After eighteen months of work, the results of the child rights situation analysis are now available. As it turns out, the surveys actually corroborate many of Kindernothilfe's long-held major priorities: investment in child education, support for street children, tackling child trafficking and environmental protection are part of the solution, constituting active protection of children. However, one issue that is a surprise, runs like a common thread through Asian countries: the early marriage of underage girls – a serious violation of children's rights, forcing millions of underage girls to leave school prematurely. Although it is true that boys are also married underage, girls are much more likely to be affected. Parents are usually the driving force behind child marriage. Acting in response to their own poverty, they may genuinely want the best for the children. But the reality usually turns out to be entirely different: the physical consequences may include early pregnancies with higher mortality rates or the risk of developing sexually transmitted diseases, domestic violence, sexual abuse or forced labour.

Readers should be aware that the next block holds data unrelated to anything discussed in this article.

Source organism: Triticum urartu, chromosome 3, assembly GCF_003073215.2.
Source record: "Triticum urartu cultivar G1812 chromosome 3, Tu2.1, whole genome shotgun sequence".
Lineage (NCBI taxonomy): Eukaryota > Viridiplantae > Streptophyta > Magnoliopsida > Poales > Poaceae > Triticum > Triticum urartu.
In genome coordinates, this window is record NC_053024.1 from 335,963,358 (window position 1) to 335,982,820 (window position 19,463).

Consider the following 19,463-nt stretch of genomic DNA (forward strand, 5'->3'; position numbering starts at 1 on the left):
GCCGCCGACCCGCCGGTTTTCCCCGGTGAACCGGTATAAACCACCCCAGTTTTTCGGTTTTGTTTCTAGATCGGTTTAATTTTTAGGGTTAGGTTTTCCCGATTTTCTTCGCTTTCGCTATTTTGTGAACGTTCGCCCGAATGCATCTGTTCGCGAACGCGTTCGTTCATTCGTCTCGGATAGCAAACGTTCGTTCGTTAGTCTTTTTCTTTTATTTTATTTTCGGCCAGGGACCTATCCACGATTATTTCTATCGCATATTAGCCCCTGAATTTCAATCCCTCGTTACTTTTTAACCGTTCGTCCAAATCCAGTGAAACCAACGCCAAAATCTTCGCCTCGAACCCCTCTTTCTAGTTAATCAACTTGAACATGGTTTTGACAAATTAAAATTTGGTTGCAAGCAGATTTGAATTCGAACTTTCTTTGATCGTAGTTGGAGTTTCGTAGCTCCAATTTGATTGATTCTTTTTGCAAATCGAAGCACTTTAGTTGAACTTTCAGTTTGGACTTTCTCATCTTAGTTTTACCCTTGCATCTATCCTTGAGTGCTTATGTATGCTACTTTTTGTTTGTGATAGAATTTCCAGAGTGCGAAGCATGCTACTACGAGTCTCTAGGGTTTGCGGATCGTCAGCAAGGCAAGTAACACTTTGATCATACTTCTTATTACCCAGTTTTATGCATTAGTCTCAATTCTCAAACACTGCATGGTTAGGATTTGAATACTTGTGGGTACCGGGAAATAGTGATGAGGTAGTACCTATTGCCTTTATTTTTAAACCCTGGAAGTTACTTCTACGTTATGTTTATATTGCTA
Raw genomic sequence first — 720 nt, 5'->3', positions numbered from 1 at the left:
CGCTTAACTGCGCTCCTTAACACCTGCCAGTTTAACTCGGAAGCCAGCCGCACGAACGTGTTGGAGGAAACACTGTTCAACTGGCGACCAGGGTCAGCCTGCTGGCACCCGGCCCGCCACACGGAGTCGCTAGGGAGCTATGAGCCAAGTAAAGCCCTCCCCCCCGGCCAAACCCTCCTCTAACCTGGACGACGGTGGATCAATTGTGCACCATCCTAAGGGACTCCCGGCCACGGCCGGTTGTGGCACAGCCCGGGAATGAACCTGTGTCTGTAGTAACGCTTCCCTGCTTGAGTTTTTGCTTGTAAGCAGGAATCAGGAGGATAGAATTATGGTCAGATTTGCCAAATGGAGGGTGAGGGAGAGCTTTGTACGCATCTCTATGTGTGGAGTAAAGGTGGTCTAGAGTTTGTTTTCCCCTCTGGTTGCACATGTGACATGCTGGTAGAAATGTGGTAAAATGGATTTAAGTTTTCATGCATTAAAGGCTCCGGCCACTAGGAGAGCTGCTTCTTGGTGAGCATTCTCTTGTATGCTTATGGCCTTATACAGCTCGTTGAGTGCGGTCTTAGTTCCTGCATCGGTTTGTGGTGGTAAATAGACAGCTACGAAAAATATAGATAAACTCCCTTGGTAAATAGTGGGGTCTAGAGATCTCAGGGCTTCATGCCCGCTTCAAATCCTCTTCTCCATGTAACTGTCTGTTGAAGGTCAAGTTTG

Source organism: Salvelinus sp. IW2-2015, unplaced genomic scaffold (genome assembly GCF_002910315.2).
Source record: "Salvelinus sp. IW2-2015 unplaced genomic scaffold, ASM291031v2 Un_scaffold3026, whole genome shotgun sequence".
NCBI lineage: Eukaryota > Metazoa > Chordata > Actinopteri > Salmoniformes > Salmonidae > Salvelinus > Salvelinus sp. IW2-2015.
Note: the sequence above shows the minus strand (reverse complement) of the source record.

Jörg Denker: “All countries in the region have signed the UN Convention on the Rights of the Child, which stipulates that no child or young person under the age of 18 may be married. And yet we see that, even within the framework of national law, many Asian countries disregard this.” In Bangladesh, for example, the marriageable age has been reduced to 14, while, in Pakistan, marriage at the age of 12 was not uncommon. “The children and young people clearly spelled out to us that we should put more emphasis on integrating the issue of child marriage into our community projects and implement awareness-raising measures. And that's what we will do."